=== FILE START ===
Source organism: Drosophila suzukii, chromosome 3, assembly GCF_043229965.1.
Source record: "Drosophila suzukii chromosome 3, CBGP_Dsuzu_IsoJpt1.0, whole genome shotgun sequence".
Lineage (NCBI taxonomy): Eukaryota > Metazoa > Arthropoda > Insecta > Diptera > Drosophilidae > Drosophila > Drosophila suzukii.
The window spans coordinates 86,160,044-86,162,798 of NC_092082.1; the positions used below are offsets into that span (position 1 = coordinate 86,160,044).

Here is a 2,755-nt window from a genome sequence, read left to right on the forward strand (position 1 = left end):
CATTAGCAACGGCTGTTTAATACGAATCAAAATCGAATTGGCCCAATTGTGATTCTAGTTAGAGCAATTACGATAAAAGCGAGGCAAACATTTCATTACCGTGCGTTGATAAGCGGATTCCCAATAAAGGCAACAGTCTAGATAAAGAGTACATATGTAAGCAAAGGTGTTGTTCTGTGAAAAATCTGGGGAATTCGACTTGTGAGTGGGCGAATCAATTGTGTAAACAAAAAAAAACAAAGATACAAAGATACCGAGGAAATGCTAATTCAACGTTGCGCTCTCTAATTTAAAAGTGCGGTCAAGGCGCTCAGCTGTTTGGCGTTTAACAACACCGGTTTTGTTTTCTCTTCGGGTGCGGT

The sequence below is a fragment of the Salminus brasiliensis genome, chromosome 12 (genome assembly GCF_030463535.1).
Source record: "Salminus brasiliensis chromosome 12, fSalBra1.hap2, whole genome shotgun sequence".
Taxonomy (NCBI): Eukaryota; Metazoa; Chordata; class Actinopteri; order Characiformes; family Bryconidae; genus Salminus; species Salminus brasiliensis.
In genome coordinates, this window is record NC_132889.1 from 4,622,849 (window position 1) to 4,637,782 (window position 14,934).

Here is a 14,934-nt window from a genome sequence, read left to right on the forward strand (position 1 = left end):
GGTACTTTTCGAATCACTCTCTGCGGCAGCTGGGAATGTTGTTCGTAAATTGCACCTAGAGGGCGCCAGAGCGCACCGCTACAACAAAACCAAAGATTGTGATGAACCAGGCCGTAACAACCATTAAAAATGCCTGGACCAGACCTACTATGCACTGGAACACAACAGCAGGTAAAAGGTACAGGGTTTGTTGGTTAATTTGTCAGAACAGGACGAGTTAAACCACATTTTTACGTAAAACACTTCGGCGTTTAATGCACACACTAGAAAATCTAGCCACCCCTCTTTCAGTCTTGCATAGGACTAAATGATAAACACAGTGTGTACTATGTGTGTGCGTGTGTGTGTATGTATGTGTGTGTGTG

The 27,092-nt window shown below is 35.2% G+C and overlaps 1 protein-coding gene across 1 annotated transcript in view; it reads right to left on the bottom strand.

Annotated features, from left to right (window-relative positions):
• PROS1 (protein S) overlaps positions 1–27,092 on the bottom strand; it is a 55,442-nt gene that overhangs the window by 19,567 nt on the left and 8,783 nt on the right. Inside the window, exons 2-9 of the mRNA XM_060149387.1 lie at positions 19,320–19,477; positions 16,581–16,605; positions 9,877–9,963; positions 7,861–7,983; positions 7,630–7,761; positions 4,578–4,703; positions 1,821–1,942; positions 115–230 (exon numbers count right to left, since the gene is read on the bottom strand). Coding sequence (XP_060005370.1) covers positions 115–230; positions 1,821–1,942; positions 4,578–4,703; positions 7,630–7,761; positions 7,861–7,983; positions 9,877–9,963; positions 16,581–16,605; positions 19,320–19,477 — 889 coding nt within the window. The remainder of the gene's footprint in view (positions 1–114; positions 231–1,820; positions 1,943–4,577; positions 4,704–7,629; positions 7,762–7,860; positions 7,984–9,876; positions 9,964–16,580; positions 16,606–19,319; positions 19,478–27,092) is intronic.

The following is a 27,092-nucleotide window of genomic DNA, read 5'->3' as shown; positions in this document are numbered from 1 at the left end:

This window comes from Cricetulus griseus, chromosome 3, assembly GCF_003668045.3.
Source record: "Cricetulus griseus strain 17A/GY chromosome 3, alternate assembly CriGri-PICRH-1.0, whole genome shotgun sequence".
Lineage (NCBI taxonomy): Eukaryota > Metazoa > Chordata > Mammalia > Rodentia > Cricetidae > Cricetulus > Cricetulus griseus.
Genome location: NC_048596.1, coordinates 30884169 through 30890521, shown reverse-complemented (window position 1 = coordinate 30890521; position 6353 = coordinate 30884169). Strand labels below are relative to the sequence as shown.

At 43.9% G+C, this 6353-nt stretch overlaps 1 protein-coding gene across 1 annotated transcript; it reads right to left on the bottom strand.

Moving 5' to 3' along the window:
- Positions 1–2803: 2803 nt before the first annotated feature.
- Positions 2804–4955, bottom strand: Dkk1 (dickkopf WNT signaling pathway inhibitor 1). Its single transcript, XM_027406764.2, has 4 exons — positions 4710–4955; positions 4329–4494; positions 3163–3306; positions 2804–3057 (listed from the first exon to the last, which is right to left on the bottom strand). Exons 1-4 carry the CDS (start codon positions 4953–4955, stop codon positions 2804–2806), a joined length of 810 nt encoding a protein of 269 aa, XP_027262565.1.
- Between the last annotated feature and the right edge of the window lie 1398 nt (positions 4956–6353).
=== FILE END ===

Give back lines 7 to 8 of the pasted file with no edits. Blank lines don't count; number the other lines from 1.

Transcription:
The sequence below is a fragment of the Salminus brasiliensis genome, chromosome 12 (genome assembly GCF_030463535.1).
Source record: "Salminus brasiliensis chromosome 12, fSalBra1.hap2, whole genome shotgun sequence".